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Archive: October 2017

Acute Pyelonephritis

Acute Pyelonephritis
This renal biopsy from a 65-year-old male with a history of E. Coli urinary tract infection and bacteremia shows severe neutrophil-rich interstitial inflammation with neutrophilic rimming of the tubules, neutrophilic tubulitis and neutrophilic casts (Figures 1-3).  These features are diagnostic of acute pyelonephritis. In addition to the aforementioned morphologic findings, a characteristic feature of acute pyelonephritis is the patchy nature of the infiltrate (Fig 4). Relatively spared areas of renal parenchyma are often intermixed with areas displaying severe tubulointerstitial inflammation.  While an ascending urinary tract infection is the main mechanism for the development of acute pyelonephritis, hematogenous infections may also...

Diagnose This! (October 30, 2017)

intimal arteritis
What is your diagnosis?​   ​ ​   ​   ​ ​   ​   ​   ​   ​   ​   ​   ​   ​   ​   ​   ​   ​   ​   ​   ​   ​   ​   ​   ​   ​   ​   ​   ​   ​   ​   ​   ​   ​   ​   ​   ​   ​   ​   ​ ​   ​ ​   ​ ​   ​ ​     ​ The photomicrographs show high power images of...

Wellness Coaches

Wellness coaches at Arkana Laboratories
It’s always a pleasure when our Journey2Health wellness coaches are in town! Jeanine and Sarah came for a quick lunch and lecture today.


Lysozyme Nephropathy
A 76-year-old Caucasian male with renal failure underwent renal biopsy. He had a serum creatinine of 2.1 mg/dl and a urine protein/creatinine ratio of 0.3.  SPEP showed hypergammaglobulinemia with a polyclonal increase, no monoclonal proteins were identified.  The patient has a past medical history of Chronic myelomonocytic leukemia (CMML). Despite the lack of significant proteinuria, the renal biopsy is characterized by proximal tubules that are stuffed with numerous brightly eosinophilic and silver negative protein resorption droplets (A). The droplets are weakly PAS-positive and strongly positive for lysozyme (B and C). These findings are consistent with lysozyme nephropathy. This is a...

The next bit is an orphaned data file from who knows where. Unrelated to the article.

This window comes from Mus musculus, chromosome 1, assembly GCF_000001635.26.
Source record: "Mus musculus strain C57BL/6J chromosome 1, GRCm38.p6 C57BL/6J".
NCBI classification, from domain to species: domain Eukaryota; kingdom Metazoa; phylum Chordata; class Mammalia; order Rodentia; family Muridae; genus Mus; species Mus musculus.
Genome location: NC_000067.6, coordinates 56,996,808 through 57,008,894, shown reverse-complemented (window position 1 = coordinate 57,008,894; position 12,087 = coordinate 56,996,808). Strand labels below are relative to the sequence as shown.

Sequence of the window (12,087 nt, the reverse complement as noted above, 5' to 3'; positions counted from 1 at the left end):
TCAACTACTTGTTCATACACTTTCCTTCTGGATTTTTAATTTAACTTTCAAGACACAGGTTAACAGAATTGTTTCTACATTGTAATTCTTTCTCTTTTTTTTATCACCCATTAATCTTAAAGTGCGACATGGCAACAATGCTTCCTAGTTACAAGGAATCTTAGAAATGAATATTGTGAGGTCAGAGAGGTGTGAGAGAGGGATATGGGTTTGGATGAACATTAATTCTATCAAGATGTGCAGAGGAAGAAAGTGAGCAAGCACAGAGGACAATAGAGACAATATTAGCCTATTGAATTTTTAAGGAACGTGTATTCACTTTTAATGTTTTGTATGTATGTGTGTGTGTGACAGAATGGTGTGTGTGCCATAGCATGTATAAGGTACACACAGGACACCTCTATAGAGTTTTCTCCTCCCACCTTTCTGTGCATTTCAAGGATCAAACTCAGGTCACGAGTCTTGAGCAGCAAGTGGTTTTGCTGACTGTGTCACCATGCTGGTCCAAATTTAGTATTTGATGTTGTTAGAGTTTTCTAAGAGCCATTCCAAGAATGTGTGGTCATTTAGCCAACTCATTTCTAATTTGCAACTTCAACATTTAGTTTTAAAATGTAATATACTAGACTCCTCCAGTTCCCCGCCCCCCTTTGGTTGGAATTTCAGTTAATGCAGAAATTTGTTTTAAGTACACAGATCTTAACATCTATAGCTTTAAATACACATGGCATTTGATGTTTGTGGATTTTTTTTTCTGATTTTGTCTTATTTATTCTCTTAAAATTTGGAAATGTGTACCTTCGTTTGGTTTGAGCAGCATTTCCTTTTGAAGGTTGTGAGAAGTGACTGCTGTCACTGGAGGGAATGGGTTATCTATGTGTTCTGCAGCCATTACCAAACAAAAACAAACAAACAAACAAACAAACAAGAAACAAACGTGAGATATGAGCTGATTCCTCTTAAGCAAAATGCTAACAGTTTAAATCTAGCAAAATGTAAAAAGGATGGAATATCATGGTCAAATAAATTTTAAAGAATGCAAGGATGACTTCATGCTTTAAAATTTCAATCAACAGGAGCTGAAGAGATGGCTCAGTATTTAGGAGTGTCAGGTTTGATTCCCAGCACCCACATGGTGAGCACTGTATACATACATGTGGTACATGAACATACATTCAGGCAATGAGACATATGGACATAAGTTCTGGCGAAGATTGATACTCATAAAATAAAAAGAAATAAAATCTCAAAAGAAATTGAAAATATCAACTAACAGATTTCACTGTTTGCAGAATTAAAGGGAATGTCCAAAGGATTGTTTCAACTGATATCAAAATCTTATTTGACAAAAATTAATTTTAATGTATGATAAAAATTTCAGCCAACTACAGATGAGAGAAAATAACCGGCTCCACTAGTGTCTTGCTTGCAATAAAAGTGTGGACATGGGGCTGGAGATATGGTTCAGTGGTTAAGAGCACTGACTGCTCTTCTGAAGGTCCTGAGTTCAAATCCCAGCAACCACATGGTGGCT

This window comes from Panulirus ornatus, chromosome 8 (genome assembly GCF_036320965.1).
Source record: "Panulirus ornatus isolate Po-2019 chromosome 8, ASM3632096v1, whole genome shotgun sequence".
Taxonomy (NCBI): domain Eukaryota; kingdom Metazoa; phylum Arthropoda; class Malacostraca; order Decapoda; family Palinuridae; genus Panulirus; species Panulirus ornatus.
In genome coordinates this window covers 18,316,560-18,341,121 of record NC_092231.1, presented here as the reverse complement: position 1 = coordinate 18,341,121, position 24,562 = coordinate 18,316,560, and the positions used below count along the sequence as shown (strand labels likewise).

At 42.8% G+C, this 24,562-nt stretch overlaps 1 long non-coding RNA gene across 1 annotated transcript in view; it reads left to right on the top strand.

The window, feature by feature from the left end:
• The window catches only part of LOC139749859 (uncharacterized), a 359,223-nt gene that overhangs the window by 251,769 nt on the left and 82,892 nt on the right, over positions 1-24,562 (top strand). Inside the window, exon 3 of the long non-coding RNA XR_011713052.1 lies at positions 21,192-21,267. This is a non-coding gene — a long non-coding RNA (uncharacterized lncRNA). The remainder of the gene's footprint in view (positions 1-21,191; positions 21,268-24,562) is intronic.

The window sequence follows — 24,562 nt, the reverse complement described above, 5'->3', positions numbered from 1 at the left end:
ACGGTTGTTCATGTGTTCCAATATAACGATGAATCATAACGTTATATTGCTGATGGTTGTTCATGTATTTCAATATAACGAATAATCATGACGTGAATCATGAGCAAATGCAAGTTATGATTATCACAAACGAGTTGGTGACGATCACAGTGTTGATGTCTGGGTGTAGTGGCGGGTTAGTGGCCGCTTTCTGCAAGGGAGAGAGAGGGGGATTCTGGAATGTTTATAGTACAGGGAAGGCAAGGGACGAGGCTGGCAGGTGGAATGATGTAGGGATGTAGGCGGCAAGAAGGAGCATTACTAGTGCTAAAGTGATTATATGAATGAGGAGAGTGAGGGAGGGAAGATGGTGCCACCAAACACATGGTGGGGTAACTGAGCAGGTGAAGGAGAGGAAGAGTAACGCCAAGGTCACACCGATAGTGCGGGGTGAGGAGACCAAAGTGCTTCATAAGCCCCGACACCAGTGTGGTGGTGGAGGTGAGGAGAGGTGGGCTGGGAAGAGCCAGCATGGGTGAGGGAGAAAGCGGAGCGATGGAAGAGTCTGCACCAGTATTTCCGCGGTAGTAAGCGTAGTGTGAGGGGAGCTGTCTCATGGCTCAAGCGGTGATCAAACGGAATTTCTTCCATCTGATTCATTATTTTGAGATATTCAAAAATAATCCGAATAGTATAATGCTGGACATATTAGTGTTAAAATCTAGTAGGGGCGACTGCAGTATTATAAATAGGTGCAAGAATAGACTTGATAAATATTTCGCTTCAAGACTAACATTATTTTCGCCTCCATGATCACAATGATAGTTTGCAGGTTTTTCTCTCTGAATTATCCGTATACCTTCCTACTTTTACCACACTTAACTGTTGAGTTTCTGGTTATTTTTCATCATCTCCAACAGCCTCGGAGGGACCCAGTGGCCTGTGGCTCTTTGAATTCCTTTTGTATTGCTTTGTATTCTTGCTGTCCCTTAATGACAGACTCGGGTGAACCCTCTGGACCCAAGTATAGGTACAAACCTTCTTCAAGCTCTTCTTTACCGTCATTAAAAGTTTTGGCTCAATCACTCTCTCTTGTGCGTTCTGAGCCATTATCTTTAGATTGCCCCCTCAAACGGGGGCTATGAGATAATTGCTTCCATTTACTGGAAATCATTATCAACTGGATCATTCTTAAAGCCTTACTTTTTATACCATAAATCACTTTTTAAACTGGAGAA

Arkanines: Raisin

Raisin, Arkanines pets
The #Arkanines pack lost one of its own last week. Meet Raisin. She belonged to Tracy, our HR person. Sundays were Raisin’s favorite because her friend Gail Walker would feed her table scraps after church. Fireworks were her only nemesis. She was thrilled to afford any stranger she encountered the privilege of petting her, and she never thought they took full advantage of her generosity. Her sweet presence and companionship will be missed by many.

Light Chain Proximal Tubulopathy

Light Chain Proximal Tubulopathy
Light chain proximal tubulopathy (LCPT) is a disease characterized by the renal biopsy finding of cytoplasmic light chain restriction within the proximal tubule cells. It has traditionally been known for the presence of Fanconi syndrome though this is not present in the majority of cases in more recent case series.1,2 There is a morphologic spectrum to the disease. Most notably, it can occur with or without crystalline inclusions in the proximal tubule cytoplasm. The photomicrographs here show lambda restriction in the proximal tubule cytoplasm in a case without evidence of crystal formation by light and electron microscopy. When there is evidence...

Cryoglobulinemic Deposits by EM

Cryoglobulinemic Deposits
Electron microscopy can be helpful in the diagnosis of cryoglobulinemic glomerulonephritis. This renal biopsy (Fig. 1) shows a membranoproliferative pattern glomerulonephritis in which the extent of endocapillary hypercellularity and glomerular capillary double contour formation is nicely highlighted with a Jones silver stain. The patient had a long history of hepatitis C infection, and you can clearly see intraluminal hyaline thrombi – “pseudothrombi” – in some capillary lumens, which are a helpful clue in diagnosing cryoglobulinemic glomerulonephritis. Some cases of cryoglobulinemic glomerulonephritis show electron dense deposits with organized substructure (Fig. 2), including tubular, fibrillar, crystalloid, or even fingerprint-like patterns. Early work...

Alport Syndrome

Alport Syndrome
This biopsy from a 22-year-old Hispanic male with a history of hematuria, subnephrotic proteinuria, and chronic kidney disease shows essentially unremarkable glomeruli (Fig 1) with moderate interstitial fibrosis and tubular atrophy, and frequent interstitial foam cells (Fig 2).  Furthermore, electron microscopy shows irregular glomerular basement membranes (GBM) that vary between thick and thin, along with segmental lamellation and diffuse epithelial foot process effacement (Fig 3).  These findings, along with the clinical history are consistent with Alport syndrome. Alport syndrome is a spectrum of diseases affecting the synthesis of type IV collagen, which is the main component of the glomerular basement...